QUESTION: Anything more on the visit with Milosevic by the two NATO generals yesterday?

MR. RUBIN: Let me say that the Generals Naumann and Clark had, I guess it was roughly, a seven-hour session with President Milosevic. They returned and reported to NATO. In our view, the response of President Milosevic was unsatisfactory across the board. We are actively consulting with our allies on next steps, both through the North Atlantic Council channel where our ambassador is discussing this with his counterparts.

Secondly, Secretary Albright will be talking, I expect later today, to additional colleagues about this subject. In addition, obviously, there are a number of internal meetings going on here. This is a very serious situation. The fact that President Milosevic has failed to cooperate and has provided unsatisfactory responses across the board is deeply troubling to us given the seriousness of the situation.

Beyond saying that, I think it's evident from Brussels that NATO is now taking certain steps -- military steps -- as precautionary measures to put NATO in a position to move rapidly, if the North Atlantic Council makes a decision to use military force. So these steps are being taken. I think they were described in NATO.

On the specific steps, I would ask you to contact the Pentagon for the specific deployments and other operational details; but, clearly, NATO has made clear that a set of precautionary steps that would make it possible to act rapidly, if the North Atlantic Council made this decision, was deemed necessary.

QUESTION: Is it time to pull the verifiers out of Kosovo?

MR. RUBIN: We will make that decision in consultation with Ambassador Walker and his - he will be making that decision in consultation with the OSCE Chairman in office and others. We have not made that decision at this time. There are obviously emergency evacuations procedures that the OSCE has had since the beginning, as well as the fact that there is an extraction force in Macedonia for the purpose of assisting in any emergency evacuation. But, to my knowledge, no such decision has been made. Ambassador Walker is still in the region, and we regard the decision by the Serbian Government to expel him as unacceptable. We are calling in the clearest possible terms, as the entire international community is doing, for that expelling order to be rescinded.

QUESTION: What will William Walker do now? Is he planning on staying there?

MR. RUBIN: He's not moving as of now. He will meet Foreign Minister Vollebaek of Norway, who is the Chairman in the Office of OSCE. He is expected to be in Belgrade tomorrow. I am sure he will have an opportunity to consult with Ambassador Walker, who is a representative of the OSCE, and Foreign Minister Vollebaek is the Chairman in office of the OSCE. So they will be talking about any further steps that he might take.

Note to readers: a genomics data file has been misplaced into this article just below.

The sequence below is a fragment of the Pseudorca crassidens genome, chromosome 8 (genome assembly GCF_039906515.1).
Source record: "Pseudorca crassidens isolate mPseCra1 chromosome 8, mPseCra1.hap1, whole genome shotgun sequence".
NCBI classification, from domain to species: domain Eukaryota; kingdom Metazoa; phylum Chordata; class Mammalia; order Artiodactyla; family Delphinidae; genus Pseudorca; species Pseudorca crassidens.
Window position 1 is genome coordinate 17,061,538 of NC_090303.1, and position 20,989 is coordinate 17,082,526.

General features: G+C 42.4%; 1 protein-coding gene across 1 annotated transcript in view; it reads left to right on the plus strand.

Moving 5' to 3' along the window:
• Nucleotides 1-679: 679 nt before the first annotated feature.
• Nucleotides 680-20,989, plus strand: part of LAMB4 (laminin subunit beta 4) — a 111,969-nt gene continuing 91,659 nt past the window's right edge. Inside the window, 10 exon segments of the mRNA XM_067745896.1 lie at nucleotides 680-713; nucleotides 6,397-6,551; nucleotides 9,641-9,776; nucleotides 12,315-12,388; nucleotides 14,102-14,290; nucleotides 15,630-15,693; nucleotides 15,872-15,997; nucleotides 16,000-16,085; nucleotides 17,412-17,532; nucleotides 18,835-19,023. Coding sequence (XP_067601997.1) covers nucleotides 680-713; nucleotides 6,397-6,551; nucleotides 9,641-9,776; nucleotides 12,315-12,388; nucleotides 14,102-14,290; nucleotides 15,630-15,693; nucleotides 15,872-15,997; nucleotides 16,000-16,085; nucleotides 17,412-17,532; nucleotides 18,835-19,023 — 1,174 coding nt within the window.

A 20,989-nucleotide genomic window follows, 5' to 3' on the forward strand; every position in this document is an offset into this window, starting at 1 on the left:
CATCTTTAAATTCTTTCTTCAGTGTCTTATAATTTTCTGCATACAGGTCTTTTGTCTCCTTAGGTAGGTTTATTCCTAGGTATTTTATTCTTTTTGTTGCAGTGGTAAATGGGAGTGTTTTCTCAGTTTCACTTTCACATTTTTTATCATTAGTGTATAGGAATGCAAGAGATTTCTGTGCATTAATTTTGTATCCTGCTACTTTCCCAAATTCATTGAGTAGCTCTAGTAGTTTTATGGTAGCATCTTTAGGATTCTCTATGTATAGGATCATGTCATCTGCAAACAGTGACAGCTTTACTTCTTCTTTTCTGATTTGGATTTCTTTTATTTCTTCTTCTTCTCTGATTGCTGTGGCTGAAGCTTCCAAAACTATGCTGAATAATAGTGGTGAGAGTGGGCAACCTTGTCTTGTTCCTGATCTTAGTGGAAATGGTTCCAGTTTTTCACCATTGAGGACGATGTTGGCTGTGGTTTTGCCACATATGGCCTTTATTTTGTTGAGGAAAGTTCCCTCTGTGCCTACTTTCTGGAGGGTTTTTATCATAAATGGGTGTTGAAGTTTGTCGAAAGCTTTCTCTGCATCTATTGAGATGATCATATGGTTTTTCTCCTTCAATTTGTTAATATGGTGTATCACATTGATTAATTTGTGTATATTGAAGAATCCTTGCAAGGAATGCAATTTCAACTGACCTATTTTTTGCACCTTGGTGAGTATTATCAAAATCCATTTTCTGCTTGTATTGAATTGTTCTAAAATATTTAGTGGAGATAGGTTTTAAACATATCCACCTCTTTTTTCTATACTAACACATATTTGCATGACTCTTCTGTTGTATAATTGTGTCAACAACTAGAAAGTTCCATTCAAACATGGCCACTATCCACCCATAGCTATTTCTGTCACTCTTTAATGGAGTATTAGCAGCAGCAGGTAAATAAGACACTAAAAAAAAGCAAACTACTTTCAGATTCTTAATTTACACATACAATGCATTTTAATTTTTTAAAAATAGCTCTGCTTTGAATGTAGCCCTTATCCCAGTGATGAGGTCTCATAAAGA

QUESTION: You clearly have defined this as an unsatisfactory situation and rhetorically said that NATO is making preparations if it needs to use military force. But this shouldn't come as a new - it doesn't come as a surprise that the Serbs are again acting in a way that offends a lot of people. I just wonder what it says about US policy, about NATO policy, that after all so many months, a result happens that could not have been unanticipated. Yet, NATO seems still to be unable to know what to do. Did you not plan for this? Were there not contingency plans for another atrocity by the Serbs?

MR. RUBIN: There are a number of assertions in your question that I find hard to respond to directly except to say that I think you've mischaracterized seriously the situation. NATO's decision to activate the activation order for air strikes in the fall, as I indicated yesterday, was predicated on several problems, primarily, a risk of a massive humanitarian disaster this winter, where over 100,000 people were at risk of starvation and exposure in the hills of Kosovo. The decision to activate this order, to put it on a time table and then to get an agreement from the Serbs, was designed, primarily, and succeeded, primarily, in avoiding that humanitarian catastrophe.

At the time, in briefings in this very briefing room, we made very clear that the underlying political crisis had not been resolved, and that there were major problems, and that we should to expect to see continuing conflict. We had received an agreement from President Milosevic to pull back his forces, to deploy them in a way to avoid this humanitarian catastrophe. But we never said that the Kosovo situation was resolved, and the political underlying crisis was resolved. In fact, if you look at what we said at the time, I think you'll find that we predicted major problems in this area.